At the Hope Center for Arts and Technology, HopeCAT in Sharon, Ukrainian history passed from one generation to another lives on.
Master Artist Carol Novosel's treasured works of art are on display for folks to enjoy.
"I have painted these since I was six years old. My grandmother and mom taught me at the kitchen table. You had to be old enough that your elbows would be above the table, and so I would be on my chair," Carol Novosel said.
She tells us the egg is a symbol of life, the art 2,000 years old.
Every design and color means something, it's like a greeting card, and folk art. 
Red is wishing you energy, yellow is the sun, happiness. Orange is wisdom and green is good health.
The eggs also tell a story about the Ukrainian's history of perseverance. 
"During World War II they put codes on the eggs. In Communist times they were not allowed to make a Ukrainian Egg. First of all it was Ukrainian, second it was faith-based, and so you could be put under house arrest. People would make a black egg with black wax, hide it in their house, and people didn't know they had an egg," Novosel revealed.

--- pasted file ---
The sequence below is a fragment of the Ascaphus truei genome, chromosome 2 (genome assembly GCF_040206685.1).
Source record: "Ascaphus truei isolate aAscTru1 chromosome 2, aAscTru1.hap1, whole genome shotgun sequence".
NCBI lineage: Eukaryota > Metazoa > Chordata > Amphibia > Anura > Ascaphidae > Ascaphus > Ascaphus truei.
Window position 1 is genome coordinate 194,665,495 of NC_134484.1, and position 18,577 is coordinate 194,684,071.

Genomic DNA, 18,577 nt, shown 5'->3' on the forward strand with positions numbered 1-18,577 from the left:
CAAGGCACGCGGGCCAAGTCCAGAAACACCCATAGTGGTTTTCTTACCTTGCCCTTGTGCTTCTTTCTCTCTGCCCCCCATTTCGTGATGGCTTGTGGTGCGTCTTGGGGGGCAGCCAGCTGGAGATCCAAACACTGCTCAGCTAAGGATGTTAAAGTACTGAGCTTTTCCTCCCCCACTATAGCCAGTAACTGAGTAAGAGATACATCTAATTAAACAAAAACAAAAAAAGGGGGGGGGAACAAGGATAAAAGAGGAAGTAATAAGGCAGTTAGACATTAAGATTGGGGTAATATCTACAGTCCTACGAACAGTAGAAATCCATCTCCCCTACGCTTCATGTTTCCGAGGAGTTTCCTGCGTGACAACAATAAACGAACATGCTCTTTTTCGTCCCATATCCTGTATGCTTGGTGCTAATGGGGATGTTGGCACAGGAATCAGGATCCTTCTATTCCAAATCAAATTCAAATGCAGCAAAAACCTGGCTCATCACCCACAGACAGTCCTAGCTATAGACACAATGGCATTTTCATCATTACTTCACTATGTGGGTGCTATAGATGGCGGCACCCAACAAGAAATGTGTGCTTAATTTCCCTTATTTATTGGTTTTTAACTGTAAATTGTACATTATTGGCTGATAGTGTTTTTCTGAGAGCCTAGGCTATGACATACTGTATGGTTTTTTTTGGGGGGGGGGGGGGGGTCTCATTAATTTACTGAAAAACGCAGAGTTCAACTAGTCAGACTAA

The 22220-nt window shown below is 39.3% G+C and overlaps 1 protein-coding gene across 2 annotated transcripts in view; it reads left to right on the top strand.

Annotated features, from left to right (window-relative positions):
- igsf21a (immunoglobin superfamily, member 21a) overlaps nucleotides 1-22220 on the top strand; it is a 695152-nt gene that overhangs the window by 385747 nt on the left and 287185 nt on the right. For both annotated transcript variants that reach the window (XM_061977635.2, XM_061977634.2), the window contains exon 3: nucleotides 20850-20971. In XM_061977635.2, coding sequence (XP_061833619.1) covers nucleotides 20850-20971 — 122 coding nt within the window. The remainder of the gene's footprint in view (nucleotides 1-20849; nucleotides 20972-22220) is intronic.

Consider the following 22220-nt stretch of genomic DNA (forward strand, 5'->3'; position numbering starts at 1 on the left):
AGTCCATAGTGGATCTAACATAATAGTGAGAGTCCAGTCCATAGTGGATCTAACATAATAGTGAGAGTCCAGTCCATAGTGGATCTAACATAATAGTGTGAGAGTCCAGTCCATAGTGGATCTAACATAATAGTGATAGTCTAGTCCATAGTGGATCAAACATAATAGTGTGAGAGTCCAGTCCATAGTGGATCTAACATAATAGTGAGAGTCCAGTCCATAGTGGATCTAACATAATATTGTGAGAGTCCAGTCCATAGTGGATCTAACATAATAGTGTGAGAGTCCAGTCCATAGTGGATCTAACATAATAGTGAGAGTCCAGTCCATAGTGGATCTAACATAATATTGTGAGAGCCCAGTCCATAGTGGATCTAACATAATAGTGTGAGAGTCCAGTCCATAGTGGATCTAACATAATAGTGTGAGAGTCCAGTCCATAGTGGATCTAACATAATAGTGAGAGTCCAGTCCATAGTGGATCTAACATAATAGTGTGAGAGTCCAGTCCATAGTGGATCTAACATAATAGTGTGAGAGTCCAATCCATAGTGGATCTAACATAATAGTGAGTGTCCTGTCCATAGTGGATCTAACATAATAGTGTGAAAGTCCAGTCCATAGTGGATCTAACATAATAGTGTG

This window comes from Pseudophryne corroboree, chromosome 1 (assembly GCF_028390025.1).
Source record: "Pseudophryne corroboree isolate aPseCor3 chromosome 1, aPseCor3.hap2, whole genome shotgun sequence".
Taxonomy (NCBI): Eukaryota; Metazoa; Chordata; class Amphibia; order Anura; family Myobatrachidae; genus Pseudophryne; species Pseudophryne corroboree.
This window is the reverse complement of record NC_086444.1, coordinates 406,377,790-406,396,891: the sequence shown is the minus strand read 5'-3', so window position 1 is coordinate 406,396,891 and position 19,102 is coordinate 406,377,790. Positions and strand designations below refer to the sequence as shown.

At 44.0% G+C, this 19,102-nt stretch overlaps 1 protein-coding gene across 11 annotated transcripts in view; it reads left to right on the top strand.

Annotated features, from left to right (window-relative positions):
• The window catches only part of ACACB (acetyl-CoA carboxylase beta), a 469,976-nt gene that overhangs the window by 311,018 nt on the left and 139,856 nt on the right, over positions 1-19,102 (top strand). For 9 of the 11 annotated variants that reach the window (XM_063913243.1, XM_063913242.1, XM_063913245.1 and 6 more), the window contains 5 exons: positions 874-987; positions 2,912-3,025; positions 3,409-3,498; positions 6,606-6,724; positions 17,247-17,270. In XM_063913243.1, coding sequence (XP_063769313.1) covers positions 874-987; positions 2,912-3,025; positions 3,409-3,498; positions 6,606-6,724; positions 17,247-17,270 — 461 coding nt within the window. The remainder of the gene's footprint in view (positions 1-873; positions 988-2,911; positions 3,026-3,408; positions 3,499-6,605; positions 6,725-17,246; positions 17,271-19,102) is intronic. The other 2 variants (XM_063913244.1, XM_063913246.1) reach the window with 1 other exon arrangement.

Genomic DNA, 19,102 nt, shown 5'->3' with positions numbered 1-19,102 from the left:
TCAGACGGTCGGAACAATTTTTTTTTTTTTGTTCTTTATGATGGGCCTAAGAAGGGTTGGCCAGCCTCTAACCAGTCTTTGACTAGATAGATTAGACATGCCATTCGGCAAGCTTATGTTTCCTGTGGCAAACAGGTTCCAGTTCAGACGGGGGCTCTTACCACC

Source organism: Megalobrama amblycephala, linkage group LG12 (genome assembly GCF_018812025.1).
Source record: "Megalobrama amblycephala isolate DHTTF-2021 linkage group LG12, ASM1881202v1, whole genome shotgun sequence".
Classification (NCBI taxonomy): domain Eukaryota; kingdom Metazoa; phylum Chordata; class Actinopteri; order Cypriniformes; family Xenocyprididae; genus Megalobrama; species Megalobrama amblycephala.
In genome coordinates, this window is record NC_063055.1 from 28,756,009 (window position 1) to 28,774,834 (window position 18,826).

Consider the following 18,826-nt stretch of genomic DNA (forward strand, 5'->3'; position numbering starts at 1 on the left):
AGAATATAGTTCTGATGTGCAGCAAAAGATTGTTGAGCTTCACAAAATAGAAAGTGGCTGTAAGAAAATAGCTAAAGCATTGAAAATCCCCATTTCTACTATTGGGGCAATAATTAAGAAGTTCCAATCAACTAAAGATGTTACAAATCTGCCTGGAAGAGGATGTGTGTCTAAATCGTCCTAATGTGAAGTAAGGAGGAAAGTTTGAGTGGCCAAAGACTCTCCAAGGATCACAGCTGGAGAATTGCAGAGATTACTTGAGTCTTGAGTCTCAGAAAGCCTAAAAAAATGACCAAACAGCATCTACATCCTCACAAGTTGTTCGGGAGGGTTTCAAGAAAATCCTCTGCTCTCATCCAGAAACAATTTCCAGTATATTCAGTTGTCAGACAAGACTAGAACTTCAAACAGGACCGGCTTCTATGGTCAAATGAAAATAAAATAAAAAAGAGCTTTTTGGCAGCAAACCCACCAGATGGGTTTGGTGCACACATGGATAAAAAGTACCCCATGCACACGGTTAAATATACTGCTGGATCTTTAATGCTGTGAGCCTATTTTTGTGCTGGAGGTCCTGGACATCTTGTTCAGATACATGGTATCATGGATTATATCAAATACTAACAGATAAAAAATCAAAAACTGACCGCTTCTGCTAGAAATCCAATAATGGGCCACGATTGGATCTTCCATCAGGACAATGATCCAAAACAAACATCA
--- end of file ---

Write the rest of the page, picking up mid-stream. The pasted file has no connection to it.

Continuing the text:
As Russia launched a major air assault with missiles and drones on Ukrainian infrastructure there is worry and sadness. It's estimated up to one million people have no running water, no heat, no lights, and food is scarce. 
"This is sad. Those people are on high alert. It's scary really scary. Imagine if you did not know whether you were going to wake up in the morning because you don't know if your town will be bombed," Novosel emphasized.
She fears President Vladimir Putin won't stop unless he is stopped and Ukrainians will persevere until they can't anymore.
Novosel showed us some special eggs she made, the Iconography of the resurrection of Jesus Christ, and the Ukrainian egg next to it an angel saying the tomb is empty. 
As the Ukrainian Easter approaches hope endures.
"It's a season of resurrection, and goodwill and hope. Light that candle, make that Paska bread," Novosel added.